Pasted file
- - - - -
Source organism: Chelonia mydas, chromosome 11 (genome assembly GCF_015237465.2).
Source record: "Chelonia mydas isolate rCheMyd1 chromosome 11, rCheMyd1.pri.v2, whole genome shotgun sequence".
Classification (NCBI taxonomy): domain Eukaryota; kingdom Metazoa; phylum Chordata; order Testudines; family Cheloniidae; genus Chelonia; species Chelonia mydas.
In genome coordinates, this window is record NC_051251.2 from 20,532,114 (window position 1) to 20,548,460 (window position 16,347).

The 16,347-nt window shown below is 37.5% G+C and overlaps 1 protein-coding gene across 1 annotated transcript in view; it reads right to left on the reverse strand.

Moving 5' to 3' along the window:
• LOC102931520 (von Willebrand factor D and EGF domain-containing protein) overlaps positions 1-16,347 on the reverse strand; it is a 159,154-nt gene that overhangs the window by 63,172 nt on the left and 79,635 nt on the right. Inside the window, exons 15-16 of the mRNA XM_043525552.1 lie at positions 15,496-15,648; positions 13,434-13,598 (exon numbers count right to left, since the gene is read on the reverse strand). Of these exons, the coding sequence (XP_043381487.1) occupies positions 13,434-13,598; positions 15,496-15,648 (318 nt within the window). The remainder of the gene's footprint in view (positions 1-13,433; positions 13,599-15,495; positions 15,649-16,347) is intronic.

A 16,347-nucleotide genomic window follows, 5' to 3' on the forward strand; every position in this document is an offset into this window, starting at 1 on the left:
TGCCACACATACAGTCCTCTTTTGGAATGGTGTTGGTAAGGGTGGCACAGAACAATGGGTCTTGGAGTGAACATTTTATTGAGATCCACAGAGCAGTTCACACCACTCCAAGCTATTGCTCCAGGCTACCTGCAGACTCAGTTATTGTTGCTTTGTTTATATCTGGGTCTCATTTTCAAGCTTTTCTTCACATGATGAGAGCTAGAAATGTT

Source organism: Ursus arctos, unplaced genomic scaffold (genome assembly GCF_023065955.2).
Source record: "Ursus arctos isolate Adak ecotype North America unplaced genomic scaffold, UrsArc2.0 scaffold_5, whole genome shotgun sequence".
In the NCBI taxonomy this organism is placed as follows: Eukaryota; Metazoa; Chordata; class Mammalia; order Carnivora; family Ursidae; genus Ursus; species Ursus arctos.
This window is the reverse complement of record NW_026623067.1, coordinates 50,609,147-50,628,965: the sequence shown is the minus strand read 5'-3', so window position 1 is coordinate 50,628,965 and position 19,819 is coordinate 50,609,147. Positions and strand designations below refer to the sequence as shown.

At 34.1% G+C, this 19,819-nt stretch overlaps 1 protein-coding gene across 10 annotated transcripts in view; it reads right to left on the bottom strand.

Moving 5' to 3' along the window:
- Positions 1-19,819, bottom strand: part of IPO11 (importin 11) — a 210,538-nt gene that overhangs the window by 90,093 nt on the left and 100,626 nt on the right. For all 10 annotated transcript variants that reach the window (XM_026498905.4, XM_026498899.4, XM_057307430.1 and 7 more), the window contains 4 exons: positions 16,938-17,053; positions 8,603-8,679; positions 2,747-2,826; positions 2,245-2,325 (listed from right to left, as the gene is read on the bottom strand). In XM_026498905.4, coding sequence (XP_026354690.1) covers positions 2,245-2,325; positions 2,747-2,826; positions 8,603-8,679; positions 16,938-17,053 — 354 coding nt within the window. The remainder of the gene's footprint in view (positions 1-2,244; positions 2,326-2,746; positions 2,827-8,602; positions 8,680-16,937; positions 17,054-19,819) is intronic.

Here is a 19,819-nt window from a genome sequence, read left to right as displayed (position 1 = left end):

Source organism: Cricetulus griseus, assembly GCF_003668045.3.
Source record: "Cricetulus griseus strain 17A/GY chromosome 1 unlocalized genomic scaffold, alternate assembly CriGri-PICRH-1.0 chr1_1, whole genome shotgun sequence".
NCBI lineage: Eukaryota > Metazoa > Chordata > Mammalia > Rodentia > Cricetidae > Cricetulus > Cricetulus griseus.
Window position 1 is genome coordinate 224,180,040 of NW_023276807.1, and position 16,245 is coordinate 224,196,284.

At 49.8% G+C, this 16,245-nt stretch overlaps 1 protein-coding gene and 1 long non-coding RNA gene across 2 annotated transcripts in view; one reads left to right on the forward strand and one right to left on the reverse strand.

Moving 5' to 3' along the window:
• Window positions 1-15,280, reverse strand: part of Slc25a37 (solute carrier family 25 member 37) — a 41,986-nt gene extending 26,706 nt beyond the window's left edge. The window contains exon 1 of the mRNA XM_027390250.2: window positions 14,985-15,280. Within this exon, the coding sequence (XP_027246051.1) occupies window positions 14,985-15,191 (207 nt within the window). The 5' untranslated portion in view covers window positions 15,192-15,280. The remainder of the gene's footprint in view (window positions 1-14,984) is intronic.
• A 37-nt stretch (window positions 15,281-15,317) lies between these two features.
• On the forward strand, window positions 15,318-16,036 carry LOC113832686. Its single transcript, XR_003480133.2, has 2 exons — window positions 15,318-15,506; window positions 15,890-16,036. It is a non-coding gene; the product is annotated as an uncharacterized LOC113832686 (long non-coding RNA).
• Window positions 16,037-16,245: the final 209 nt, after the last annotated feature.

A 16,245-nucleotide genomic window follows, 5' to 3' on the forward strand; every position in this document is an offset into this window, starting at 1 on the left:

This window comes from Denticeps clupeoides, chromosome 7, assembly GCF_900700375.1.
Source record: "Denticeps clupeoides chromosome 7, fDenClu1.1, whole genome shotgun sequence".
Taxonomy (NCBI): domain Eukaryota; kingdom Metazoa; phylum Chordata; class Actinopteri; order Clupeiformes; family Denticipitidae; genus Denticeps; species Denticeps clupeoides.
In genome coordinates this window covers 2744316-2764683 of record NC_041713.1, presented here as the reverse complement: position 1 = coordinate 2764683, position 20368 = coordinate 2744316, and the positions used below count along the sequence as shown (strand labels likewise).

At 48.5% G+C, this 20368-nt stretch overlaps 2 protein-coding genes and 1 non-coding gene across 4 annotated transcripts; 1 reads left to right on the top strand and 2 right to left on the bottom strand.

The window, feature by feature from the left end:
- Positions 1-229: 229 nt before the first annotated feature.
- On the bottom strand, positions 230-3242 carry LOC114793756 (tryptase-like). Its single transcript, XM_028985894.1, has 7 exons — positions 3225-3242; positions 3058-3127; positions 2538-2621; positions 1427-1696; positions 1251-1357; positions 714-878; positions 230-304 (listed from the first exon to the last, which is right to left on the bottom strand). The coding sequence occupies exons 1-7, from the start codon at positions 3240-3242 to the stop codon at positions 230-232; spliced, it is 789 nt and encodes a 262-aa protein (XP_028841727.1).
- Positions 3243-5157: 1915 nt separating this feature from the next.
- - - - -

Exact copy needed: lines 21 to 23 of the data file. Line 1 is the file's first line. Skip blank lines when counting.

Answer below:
Window position 1 is genome coordinate 224,180,040 of NW_023276807.1, and position 16,245 is coordinate 224,196,284.

At 49.8% G+C, this 16,245-nt stretch overlaps 1 protein-coding gene and 1 long non-coding RNA gene across 2 annotated transcripts in view; one reads left to right on the forward strand and one right to left on the reverse strand.

Moving 5' to 3' along the window: